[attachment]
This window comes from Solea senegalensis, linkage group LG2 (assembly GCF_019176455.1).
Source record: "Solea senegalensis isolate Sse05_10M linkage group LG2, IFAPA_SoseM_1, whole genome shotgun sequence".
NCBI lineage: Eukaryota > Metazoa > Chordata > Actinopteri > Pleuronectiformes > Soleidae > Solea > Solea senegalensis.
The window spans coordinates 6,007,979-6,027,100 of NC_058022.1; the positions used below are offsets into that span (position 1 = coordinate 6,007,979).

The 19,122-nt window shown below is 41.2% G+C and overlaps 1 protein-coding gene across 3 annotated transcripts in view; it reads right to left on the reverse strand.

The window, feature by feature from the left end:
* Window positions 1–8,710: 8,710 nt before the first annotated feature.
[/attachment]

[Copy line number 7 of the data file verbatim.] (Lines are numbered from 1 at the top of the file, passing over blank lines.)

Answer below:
* Window positions 1–8,710: 8,710 nt before the first annotated feature.